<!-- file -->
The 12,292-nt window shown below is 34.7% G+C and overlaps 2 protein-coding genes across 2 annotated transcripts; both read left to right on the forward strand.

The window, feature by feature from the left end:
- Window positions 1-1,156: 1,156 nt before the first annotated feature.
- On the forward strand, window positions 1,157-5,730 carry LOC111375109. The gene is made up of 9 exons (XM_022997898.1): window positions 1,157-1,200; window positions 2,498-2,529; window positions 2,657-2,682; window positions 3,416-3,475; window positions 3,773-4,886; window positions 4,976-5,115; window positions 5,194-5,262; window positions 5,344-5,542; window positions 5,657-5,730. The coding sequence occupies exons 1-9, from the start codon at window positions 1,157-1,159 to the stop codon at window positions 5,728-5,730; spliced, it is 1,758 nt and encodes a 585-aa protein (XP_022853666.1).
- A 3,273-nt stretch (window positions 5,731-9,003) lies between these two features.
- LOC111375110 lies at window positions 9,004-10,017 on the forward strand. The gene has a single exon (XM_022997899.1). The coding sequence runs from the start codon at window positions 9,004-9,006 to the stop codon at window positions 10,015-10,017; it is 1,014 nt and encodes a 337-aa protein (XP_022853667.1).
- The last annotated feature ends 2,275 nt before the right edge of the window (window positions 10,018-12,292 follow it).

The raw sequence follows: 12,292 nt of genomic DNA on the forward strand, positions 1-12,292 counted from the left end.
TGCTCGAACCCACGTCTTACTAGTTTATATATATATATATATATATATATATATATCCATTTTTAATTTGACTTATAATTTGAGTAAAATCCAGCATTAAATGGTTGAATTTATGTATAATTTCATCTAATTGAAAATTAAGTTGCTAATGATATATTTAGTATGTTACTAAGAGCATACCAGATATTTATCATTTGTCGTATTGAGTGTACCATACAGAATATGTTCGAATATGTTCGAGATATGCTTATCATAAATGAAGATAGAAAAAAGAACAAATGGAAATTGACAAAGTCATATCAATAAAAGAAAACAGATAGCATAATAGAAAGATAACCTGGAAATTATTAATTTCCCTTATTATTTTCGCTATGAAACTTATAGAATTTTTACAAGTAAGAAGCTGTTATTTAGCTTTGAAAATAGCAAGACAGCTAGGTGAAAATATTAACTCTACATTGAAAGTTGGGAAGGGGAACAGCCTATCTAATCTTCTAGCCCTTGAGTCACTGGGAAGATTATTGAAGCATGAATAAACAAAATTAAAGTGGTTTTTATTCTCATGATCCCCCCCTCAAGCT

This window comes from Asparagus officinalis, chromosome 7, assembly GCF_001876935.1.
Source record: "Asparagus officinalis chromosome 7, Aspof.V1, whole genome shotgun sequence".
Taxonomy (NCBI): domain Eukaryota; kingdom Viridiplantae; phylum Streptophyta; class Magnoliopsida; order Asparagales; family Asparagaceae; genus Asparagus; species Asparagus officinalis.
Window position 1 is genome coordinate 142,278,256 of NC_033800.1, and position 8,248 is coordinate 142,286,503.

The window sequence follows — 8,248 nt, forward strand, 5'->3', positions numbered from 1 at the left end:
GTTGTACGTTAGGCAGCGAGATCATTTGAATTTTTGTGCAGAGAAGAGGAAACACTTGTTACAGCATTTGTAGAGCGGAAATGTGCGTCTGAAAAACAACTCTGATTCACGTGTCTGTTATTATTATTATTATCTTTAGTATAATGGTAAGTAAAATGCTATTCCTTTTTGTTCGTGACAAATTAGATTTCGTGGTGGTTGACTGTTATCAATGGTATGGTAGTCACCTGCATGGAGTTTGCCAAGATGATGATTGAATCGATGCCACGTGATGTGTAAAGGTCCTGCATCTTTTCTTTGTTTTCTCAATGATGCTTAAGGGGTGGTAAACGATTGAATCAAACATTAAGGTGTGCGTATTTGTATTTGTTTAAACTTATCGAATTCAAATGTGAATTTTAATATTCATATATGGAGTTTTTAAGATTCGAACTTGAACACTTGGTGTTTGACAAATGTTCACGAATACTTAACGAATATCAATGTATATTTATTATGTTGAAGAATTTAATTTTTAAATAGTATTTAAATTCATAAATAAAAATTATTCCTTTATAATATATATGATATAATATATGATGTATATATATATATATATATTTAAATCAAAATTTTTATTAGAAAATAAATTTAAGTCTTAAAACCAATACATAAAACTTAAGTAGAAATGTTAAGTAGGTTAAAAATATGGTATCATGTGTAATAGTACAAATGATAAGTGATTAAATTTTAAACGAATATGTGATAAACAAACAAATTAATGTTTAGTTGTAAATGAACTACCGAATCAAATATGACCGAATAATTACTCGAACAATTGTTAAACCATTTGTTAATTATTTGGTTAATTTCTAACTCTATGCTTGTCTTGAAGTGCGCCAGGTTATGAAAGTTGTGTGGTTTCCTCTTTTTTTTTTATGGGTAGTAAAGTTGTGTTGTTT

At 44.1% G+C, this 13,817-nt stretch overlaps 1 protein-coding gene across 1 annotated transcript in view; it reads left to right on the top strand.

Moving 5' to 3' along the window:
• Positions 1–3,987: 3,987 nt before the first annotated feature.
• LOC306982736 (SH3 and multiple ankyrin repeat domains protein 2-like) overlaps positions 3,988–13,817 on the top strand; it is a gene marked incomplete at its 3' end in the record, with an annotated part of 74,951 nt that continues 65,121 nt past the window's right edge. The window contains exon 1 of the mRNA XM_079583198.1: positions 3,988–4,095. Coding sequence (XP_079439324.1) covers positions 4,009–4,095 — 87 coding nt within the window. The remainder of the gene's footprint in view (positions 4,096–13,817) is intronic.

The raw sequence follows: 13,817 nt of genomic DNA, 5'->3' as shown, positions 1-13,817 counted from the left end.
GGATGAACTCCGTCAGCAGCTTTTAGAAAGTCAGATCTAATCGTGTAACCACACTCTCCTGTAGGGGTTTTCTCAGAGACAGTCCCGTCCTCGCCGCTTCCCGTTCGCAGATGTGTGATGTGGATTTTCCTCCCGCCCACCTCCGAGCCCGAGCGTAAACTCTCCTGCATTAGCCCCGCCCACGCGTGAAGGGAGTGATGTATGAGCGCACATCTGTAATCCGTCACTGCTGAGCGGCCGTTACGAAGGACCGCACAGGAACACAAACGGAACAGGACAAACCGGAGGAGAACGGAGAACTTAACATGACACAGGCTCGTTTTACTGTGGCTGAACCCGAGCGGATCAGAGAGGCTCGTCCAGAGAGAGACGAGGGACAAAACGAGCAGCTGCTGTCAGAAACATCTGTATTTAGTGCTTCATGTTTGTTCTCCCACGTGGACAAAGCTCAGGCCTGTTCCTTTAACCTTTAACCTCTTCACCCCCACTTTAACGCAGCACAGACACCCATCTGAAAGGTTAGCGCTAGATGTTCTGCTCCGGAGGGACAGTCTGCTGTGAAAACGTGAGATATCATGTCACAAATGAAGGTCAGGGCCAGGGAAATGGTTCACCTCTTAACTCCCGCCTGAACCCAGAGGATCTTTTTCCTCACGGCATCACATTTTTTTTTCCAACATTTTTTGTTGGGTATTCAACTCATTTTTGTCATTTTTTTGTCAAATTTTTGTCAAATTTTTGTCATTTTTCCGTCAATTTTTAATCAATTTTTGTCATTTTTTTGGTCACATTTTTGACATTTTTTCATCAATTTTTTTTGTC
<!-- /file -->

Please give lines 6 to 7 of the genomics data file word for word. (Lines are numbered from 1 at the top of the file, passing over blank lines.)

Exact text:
- LOC111375110 lies at window positions 9,004-10,017 on the forward strand. The gene has a single exon (XM_022997899.1). The coding sequence runs from the start codon at window positions 9,004-9,006 to the stop codon at window positions 10,015-10,017; it is 1,014 nt and encodes a 337-aa protein (XP_022853667.1).
- The last annotated feature ends 2,275 nt before the right edge of the window (window positions 10,018-12,292 follow it).